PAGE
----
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I love the clear air of winter days, better to see details, like the horizontally mounted ladder and all the trucks in the background moving containers at the Global Terminal. See how many trucks, i.e., tractors, you count in this post.
And more trucks, as Erin McAllister stands by.
Again, see the trucks, as Scott Turecamo passes. And you wonder why I don’t do even more truckster posts.
I happened to be down by South Street Seaport’s row of ships the other day and noticed W. O. Decker there alongside Wavertree.
And then lots more traffic passed on the East River, like Ruth and
All photos by Will Van Dorp. I counted around 18–20.
Actually, the full title of this book is Tugboats Illustrated: History-Technology-Seamanship with Drawings by the author Paul Farrell
I first heard of the book and Paul Farrell last February; I got an email from an editor at W. W. Norton expressing interest in licensing one of my photos for the cover of the forthcoming book. The photo was the 9th in the post called “Helen’s Last Waltz.” I was thrilled, as you might imagine, and we arrived at a price. Then I hoped it would be an attractive, technically accurate book.
A few months later, Norton’s publicity department sent along a five-page sampler and asked if I’d write a review of the book. The cover letter described Tugboats Illustrated as “gorgeously detailed guide to the evolution, design, and role of tugboats” from “ the earliest days of steam up to today’s most advanced ocean-going workboats” and referred to its “dynamic drawings that show how different kinds of propellers move, to explanations of the physics and engineering that allow this movement to happen.”
Mr. Farrell, an architect with almost a half century of experience, was described as having spent a quarter century researching and writing this book, his first. When someone spends that amount of time focusing on a subject, I’m impressed. But I wasn’t ready to do a review until I saw the entire 156-page book, which arrived in November. The photo below should illustrate how comprehensive this slim but well-designed book is.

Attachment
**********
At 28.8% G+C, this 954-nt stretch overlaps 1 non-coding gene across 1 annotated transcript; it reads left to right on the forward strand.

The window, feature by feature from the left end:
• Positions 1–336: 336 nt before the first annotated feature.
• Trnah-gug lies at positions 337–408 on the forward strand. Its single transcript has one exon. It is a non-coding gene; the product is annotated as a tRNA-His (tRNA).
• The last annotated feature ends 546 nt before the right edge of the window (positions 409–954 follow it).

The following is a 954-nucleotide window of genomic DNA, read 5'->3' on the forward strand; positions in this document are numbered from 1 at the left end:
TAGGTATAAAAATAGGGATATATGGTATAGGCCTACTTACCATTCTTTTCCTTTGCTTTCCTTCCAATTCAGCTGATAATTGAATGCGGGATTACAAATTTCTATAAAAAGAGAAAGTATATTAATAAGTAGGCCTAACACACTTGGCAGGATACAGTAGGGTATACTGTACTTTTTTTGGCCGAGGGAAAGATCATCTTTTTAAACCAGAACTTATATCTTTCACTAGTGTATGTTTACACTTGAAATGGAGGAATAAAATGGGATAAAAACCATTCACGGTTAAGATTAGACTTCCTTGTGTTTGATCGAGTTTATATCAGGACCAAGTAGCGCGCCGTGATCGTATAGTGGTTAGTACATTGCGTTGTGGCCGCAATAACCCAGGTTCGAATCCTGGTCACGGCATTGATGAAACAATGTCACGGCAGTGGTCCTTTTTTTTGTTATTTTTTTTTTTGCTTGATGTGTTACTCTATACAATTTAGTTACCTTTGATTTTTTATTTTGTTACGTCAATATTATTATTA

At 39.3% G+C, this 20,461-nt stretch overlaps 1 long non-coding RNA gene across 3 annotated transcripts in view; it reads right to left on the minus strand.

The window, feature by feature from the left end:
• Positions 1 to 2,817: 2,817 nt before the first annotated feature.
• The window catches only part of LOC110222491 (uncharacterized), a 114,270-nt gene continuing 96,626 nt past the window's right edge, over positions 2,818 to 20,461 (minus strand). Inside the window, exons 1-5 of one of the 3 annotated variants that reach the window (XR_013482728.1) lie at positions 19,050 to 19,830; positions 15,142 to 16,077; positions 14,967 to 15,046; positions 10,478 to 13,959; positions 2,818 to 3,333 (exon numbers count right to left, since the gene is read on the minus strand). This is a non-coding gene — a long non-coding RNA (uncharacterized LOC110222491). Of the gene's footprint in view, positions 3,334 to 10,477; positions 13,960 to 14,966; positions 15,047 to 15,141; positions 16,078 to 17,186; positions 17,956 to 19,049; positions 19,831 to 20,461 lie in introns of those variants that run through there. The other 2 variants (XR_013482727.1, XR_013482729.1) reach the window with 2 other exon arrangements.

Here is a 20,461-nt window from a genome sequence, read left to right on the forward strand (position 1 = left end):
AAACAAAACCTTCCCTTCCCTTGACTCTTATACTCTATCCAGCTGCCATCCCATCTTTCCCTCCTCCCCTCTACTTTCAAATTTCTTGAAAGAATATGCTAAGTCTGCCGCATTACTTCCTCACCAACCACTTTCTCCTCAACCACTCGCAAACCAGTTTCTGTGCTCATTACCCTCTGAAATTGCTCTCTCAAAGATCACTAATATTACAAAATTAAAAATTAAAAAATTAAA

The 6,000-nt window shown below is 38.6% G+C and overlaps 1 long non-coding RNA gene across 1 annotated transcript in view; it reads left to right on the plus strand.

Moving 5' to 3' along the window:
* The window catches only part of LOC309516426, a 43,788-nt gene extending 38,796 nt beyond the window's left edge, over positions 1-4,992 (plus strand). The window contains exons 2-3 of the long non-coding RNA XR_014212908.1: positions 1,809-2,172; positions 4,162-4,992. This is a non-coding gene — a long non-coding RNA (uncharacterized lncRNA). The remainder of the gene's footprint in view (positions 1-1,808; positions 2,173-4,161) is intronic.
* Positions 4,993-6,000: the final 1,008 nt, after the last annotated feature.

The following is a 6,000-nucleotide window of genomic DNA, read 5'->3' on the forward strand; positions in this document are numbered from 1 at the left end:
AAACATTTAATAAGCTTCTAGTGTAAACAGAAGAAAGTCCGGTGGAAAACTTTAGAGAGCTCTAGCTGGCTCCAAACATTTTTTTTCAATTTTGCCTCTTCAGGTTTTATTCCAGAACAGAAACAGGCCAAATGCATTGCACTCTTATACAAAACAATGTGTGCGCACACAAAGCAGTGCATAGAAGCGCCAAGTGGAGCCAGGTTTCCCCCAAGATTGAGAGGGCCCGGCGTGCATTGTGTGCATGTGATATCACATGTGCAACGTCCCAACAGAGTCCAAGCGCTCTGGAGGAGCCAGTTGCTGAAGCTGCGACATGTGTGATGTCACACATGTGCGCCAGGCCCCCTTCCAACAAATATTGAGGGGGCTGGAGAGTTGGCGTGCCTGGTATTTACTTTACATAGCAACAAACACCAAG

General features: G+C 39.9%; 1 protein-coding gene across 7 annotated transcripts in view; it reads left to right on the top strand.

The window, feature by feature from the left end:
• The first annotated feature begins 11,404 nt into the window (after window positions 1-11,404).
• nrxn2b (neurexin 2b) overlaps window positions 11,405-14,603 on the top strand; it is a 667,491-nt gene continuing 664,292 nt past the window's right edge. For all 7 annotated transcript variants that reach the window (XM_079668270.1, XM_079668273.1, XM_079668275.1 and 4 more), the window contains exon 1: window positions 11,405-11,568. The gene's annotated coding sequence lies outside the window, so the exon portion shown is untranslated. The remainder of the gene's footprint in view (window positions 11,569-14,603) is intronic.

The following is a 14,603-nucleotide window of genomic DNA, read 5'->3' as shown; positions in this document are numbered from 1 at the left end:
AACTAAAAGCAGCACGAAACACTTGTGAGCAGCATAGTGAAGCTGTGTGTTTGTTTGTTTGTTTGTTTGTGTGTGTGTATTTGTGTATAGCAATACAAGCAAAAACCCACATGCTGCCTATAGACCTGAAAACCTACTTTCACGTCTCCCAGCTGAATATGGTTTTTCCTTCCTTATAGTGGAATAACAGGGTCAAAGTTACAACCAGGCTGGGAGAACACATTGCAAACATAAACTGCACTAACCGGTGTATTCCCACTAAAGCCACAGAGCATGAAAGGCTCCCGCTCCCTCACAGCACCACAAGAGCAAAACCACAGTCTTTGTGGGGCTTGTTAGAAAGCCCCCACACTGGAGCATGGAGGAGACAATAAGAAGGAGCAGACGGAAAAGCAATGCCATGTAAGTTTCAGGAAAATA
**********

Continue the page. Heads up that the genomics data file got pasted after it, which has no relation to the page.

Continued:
I first paged through it and then read it cover to cover. Paging through, I noticed how many of these “dynamic drawings” there are, more than 70 of them at least, depending how you count. Below is a sample of a set of drawings from p. 114, illustrating an evolution that always mesmerizes me . . . a flanking turn with a long tow on a winding river, and he shows it from both the downstream and upstream perspective.
Indeed, an architect’s drawings honed by years of professional work complemented with captions, guided by the experts in the wheelhouse, illustrate complex maneuvers in this and many other instances. Ironically, Farrell never intended to showcase his illustrations in the book; he says it began as “rough sketching intended to guide a mythical illustrator who would intuit just the right feel and content” until he realized this these sketches, such as they were, would work. He reports that doing the set of drawings to illustrate hull chines as seen from underwater were pivotal. I find them charming, below (p. 93), a boon to the book and not just “limited” or “enough.”
Then there are the photographs, over 80 of them in total and more than half of them in color, many of them taken by photographers whose work I know and have great respect for: Brian Gauvin, Alan Haig-Brown, and Pat Folan. There was one photo by Rod Smith, who has so many to choose from in his albums on the shipbuilding work at Senesco. Many of the black-and-white photos come from the collections of Steven Lang and Brent Dibner. Other photos introduced me to photographers I’d like to see more of in the future.
In the “Acknowledgements,” Farrell reveals that he first sent a draft of the book to Norton in 1996, a full twenty years ago. When a book takes shape over such a long period of time as this one, it gets vetted for accuracy and thoroughness, which this one has.
Got friends who want to learn about tugboats? Want to expand your own knowledge of the history and variety of these vessels? Then order it here.
I’m just so thrilled that my photo from that July 17, 2012 move graces the cover of this fine book that I’ll digress and post three more photos from that day.
Helen, she is a classic from 1900! Does anyone have photos of her working out of South Carolina waters as Georgetown? In that photo above, Helen looks just slightly like Little Toot in Hardie Gramatky’s wonderful watercolors, reproduced on p. 11 of Paul Farrell’s book.
Click here for some previous reviews.
All photos by Will Van Dorp.
You may recall that back in 2014, I often juxtaposed canal&river/rail in photos like the one below.
This post was originally going to feature only photos of the river and canal from the rails, like the one below, but
then I decided to pair photos from the train toward the water with the opposite: photos from the water toward roughly the same land area where the rails lay and the trains speed.
Train shots are difficult because of speed, coatings on the windows, trees and poles along the tracks . . . but I’m quite sure a letter that begins “Dear Amtrak: could you slow down, open windows, and otherwise accommodate the photographers” would not yield a positive response.